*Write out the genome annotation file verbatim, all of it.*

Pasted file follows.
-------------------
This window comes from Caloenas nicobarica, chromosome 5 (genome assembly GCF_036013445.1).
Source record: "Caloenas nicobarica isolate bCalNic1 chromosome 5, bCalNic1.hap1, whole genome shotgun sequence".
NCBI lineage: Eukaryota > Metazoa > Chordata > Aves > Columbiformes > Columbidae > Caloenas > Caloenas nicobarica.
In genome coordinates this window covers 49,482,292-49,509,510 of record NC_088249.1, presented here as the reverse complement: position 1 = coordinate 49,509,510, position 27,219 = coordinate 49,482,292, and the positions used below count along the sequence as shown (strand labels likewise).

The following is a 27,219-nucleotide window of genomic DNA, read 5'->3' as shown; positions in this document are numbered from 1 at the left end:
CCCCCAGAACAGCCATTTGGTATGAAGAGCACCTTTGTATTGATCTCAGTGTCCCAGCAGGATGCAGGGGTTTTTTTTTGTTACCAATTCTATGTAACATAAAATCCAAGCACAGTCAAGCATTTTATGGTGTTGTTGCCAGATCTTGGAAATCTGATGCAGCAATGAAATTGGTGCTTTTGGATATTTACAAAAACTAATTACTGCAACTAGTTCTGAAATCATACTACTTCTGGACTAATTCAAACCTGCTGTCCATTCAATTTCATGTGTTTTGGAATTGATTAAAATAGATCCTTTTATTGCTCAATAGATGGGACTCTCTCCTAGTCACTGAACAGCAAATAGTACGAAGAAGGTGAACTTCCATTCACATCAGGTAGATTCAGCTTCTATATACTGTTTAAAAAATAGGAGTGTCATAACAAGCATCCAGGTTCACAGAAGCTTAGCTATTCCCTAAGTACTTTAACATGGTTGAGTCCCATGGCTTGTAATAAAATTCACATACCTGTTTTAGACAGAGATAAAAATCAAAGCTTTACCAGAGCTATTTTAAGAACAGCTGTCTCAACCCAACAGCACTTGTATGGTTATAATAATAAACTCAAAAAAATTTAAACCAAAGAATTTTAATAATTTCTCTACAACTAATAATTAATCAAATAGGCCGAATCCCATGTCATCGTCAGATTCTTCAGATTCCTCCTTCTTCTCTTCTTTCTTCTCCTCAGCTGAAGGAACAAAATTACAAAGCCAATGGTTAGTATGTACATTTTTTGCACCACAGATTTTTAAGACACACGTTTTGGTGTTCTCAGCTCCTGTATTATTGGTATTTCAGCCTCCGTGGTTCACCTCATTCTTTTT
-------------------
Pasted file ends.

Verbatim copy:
This window comes from Caloenas nicobarica, chromosome 5 (genome assembly GCF_036013445.1).
Source record: "Caloenas nicobarica isolate bCalNic1 chromosome 5, bCalNic1.hap1, whole genome shotgun sequence".
NCBI lineage: Eukaryota > Metazoa > Chordata > Aves > Columbiformes > Columbidae > Caloenas > Caloenas nicobarica.
In genome coordinates this window covers 49,482,292-49,509,510 of record NC_088249.1, presented here as the reverse complement: position 1 = coordinate 49,509,510, position 27,219 = coordinate 49,482,292, and the positions used below count along the sequence as shown (strand labels likewise).

The following is a 27,219-nucleotide window of genomic DNA, read 5'->3' as shown; positions in this document are numbered from 1 at the left end:
CCCCCAGAACAGCCATTTGGTATGAAGAGCACCTTTGTATTGATCTCAGTGTCCCAGCAGGATGCAGGGGTTTTTTTTTGTTACCAATTCTATGTAACATAAAATCCAAGCACAGTCAAGCATTTTATGGTGTTGTTGCCAGATCTTGGAAATCTGATGCAGCAATGAAATTGGTGCTTTTGGATATTTACAAAAACTAATTACTGCAACTAGTTCTGAAATCATACTACTTCTGGACTAATTCAAACCTGCTGTCCATTCAATTTCATGTGTTTTGGAATTGATTAAAATAGATCCTTTTATTGCTCAATAGATGGGACTCTCTCCTAGTCACTGAACAGCAAATAGTACGAAGAAGGTGAACTTCCATTCACATCAGGTAGATTCAGCTTCTATATACTGTTTAAAAAATAGGAGTGTCATAACAAGCATCCAGGTTCACAGAAGCTTAGCTATTCCCTAAGTACTTTAACATGGTTGAGTCCCATGGCTTGTAATAAAATTCACATACCTGTTTTAGACAGAGATAAAAATCAAAGCTTTACCAGAGCTATTTTAAGAACAGCTGTCTCAACCCAACAGCACTTGTATGGTTATAATAATAAACTCAAAAAAATTTAAACCAAAGAATTTTAATAATTTCTCTACAACTAATAATTAATCAAATAGGCCGAATCCCATGTCATCGTCAGATTCTTCAGATTCCTCCTTCTTCTCTTCTTTCTTCTCCTCAGCTGAAGGAACAAAATTACAAAGCCAATGGTTAGTATGTACATTTTTTGCACCACAGATTTTTAAGACACACGTTTTGGTGTTCTCAGCTCCTGTATTATTGGTATTTCAGCCTCCGTGGTTCACCTCATTCTTTTT